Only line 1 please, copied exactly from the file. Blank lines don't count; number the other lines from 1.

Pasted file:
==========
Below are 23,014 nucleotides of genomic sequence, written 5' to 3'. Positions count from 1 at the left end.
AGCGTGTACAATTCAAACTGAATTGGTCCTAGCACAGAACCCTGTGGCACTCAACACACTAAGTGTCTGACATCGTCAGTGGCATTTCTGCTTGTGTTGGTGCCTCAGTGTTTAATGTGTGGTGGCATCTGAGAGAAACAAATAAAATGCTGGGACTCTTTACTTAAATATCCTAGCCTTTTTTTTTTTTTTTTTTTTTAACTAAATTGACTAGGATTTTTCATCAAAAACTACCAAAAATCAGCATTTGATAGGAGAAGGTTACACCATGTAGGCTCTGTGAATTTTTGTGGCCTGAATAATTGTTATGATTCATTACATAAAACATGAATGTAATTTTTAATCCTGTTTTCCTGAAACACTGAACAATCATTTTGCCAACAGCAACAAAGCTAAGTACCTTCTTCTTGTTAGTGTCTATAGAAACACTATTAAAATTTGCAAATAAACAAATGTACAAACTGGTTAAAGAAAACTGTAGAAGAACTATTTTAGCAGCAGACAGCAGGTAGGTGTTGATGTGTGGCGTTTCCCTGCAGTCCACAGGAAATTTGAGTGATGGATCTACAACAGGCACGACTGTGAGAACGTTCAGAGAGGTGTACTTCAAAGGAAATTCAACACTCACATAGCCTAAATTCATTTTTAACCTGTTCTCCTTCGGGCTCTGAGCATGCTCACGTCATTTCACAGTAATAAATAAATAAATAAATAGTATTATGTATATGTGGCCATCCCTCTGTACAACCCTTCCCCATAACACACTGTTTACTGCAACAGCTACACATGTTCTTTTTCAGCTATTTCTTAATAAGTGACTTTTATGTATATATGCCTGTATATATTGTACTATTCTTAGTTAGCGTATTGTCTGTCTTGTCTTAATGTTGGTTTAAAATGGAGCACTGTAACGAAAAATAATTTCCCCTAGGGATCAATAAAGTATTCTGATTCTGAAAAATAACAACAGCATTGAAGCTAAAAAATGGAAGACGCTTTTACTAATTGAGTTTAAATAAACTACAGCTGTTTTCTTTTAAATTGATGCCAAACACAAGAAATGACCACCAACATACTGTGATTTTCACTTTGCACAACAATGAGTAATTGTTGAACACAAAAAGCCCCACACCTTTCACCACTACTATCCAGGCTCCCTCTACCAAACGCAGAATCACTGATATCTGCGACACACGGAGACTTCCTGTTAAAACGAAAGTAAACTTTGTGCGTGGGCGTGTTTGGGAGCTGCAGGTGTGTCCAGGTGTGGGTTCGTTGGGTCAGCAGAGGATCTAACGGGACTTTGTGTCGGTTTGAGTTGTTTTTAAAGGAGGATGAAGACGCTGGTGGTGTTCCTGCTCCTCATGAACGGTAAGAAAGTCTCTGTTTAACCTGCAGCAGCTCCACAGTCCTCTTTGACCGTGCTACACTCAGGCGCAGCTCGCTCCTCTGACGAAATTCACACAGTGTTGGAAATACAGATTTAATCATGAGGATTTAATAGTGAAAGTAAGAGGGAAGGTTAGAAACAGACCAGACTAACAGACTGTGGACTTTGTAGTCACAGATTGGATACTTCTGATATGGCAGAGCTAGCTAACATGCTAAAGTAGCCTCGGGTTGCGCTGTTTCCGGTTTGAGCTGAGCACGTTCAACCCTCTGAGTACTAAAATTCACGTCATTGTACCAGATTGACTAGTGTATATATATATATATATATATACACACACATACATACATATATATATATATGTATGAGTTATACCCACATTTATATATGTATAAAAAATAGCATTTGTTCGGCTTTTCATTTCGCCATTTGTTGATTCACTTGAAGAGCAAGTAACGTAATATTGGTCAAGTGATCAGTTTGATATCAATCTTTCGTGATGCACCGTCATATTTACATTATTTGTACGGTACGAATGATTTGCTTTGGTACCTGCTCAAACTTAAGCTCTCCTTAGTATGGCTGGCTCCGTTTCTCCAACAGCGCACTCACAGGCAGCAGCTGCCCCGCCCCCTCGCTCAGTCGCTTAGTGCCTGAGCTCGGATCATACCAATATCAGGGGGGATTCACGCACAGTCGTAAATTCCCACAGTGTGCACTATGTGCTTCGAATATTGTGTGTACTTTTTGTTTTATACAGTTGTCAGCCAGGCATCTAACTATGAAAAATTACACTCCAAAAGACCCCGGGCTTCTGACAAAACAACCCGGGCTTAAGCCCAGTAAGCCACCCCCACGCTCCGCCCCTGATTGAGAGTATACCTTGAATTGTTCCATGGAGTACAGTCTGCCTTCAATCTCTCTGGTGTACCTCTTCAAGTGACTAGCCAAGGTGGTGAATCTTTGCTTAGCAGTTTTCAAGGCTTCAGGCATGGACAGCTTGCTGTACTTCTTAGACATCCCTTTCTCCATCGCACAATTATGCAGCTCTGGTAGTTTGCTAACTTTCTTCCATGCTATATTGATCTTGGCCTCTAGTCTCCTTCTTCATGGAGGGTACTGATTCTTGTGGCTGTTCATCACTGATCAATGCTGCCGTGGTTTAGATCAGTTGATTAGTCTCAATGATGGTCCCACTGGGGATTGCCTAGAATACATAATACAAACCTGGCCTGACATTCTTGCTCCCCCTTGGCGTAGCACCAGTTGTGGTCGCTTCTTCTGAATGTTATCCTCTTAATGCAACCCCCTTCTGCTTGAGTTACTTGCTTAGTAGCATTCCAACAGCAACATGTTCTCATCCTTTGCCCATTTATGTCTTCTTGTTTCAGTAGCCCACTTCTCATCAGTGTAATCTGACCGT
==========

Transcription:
Below are 23,014 nucleotides of genomic sequence, written 5' to 3'. Positions count from 1 at the left end.